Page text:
late 40s, early 50s. Proof. Hardcover. Signed by Hermann Schardt on each plate. Quarto. (3) 30 vellum double leaves. String-bound in modern brown leather. Thirty 4 x 4" plates printed to glossy paper and pasted to matted vellum paper, each signed in pencil by the artist and matted by top vellum leaves.
One of a few copies of the complete suite of Hermann Schardt's wood engravings Totentanz. Schardt had a few of these copies printed on different paper by various printers in the late 1940s and early 1950s. The images were created from 1940 to 1943 during his engagement as a soldier at the Russian front in 1940. Schardt carried a number of old 4 x 4" boxwood blocks and a few burins with him and started to cut images of death. The powerful imagery depicts death as the dominant part of war, an adversary engaged furiously in every aspect of the campaigns.
Hermann Schardt's manifesto indicts the prevalent warmongering and its consequences. It is a postulate against the anti-spirit ("Ungeist") of the time. The omnipresent bloody red is the central theme of his chronicle of death, showing individual encounters during the war in the most dramatic fashion, only to let hope spring with his last engraving: the rebirth and new beginning.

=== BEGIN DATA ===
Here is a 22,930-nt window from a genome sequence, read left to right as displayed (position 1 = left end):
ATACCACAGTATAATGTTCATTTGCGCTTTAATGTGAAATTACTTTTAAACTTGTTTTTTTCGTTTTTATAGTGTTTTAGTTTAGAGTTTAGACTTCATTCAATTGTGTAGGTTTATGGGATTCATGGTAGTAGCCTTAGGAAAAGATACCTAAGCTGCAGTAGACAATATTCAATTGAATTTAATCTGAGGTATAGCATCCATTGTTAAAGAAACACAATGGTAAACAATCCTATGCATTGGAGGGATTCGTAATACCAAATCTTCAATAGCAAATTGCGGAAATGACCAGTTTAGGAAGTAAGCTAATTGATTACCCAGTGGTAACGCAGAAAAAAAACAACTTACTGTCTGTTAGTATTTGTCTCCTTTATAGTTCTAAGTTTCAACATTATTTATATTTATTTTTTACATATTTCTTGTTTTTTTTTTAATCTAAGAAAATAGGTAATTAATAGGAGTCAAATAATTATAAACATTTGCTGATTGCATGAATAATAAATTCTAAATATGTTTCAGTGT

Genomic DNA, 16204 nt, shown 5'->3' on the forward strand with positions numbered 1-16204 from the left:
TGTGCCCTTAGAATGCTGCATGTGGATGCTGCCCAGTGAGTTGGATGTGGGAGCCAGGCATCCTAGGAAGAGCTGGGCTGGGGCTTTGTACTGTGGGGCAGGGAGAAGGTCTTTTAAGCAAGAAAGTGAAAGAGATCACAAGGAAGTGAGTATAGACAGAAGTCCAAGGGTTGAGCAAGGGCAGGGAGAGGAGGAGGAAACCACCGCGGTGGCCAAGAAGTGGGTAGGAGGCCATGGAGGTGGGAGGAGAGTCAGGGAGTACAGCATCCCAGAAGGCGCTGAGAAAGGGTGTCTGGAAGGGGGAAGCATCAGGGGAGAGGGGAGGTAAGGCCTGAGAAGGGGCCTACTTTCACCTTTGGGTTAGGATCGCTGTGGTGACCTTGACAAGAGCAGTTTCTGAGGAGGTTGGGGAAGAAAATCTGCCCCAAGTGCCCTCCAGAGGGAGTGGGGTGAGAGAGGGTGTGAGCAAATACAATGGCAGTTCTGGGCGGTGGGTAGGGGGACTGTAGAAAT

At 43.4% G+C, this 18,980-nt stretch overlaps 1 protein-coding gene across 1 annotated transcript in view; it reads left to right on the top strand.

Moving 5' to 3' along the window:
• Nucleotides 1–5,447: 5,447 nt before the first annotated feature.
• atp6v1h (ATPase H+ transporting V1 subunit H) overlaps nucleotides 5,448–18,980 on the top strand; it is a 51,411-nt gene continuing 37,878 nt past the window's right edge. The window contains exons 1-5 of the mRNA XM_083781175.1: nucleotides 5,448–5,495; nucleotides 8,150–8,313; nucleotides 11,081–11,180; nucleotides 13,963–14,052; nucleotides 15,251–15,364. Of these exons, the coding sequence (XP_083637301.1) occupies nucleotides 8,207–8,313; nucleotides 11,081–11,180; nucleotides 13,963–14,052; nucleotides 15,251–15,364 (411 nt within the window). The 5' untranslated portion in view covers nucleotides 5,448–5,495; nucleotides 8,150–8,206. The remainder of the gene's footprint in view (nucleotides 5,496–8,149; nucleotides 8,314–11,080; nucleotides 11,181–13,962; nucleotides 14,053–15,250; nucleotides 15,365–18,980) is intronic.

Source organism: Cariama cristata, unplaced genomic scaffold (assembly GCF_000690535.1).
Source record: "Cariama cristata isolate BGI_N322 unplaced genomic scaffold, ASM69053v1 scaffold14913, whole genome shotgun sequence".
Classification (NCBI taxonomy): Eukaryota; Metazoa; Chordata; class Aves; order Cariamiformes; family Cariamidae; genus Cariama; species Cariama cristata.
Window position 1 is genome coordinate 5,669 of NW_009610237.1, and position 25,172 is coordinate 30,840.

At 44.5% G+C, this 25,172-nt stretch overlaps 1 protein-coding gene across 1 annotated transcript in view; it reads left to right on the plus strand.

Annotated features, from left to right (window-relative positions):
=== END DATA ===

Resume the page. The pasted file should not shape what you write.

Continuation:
The suite remained unpublished until 1984 when the printer Martin Heuer, working on the project with Schardt for two and a half years, printed the complete suite. It was then published by H. G. Margreff. This 1984 publication included an introduction by Rolf H. Schmitz as well as an epilog by Ulrich R. Fröhlich. It was not signed by Schardt. He passed prior to the publication. One of a few signed early copies of Schardt's work. Two signed copies of the proofs are held by Schardt's family. Text in German. Binding and interior in overall near fine condition. vg. Item #39013